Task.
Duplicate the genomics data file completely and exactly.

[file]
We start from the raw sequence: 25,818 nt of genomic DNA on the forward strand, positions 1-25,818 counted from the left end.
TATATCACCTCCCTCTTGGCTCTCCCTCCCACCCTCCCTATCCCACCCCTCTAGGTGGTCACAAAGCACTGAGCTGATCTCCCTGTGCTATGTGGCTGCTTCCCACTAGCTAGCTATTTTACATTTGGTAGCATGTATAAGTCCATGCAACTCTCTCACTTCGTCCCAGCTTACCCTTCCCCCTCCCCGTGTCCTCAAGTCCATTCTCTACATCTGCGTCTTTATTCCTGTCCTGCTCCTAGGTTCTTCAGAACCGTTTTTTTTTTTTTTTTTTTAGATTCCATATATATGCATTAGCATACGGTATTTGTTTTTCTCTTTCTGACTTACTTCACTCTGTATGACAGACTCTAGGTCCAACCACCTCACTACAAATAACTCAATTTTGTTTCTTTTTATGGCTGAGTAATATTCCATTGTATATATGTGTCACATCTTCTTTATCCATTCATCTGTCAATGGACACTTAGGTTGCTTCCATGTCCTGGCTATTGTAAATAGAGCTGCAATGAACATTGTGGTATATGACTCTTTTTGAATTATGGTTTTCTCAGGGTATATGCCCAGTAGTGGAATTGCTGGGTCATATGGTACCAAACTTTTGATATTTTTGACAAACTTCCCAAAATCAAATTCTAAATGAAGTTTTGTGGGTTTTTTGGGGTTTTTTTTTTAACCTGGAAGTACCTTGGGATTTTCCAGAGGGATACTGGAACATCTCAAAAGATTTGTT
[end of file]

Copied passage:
We start from the raw sequence: 25,818 nt of genomic DNA on the forward strand, positions 1-25,818 counted from the left end.
TATATCACCTCCCTCTTGGCTCTCCCTCCCACCCTCCCTATCCCACCCCTCTAGGTGGTCACAAAGCACTGAGCTGATCTCCCTGTGCTATGTGGCTGCTTCCCACTAGCTAGCTATTTTACATTTGGTAGCATGTATAAGTCCATGCAACTCTCTCACTTCGTCCCAGCTTACCCTTCCCCCTCCCCGTGTCCTCAAGTCCATTCTCTACATCTGCGTCTTTATTCCTGTCCTGCTCCTAGGTTCTTCAGAACCGTTTTTTTTTTTTTTTTTTTAGATTCCATATATATGCATTAGCATACGGTATTTGTTTTTCTCTTTCTGACTTACTTCACTCTGTATGACAGACTCTAGGTCCAACCACCTCACTACAAATAACTCAATTTTGTTTCTTTTTATGGCTGAGTAATATTCCATTGTATATATGTGTCACATCTTCTTTATCCATTCATCTGTCAATGGACACTTAGGTTGCTTCCATGTCCTGGCTATTGTAAATAGAGCTGCAATGAACATTGTGGTATATGACTCTTTTTGAATTATGGTTTTCTCAGGGTATATGCCCAGTAGTGGAATTGCTGGGTCATATGGTACCAAACTTTTGATATTTTTGACAAACTTCCCAAAATCAAATTCTAAATGAAGTTTTGTGGGTTTTTTGGGGTTTTTTTTTTAACCTGGAAGTACCTTGGGATTTTCCAGAGGGATACTGGAACATCTCAAAAGATTTGTT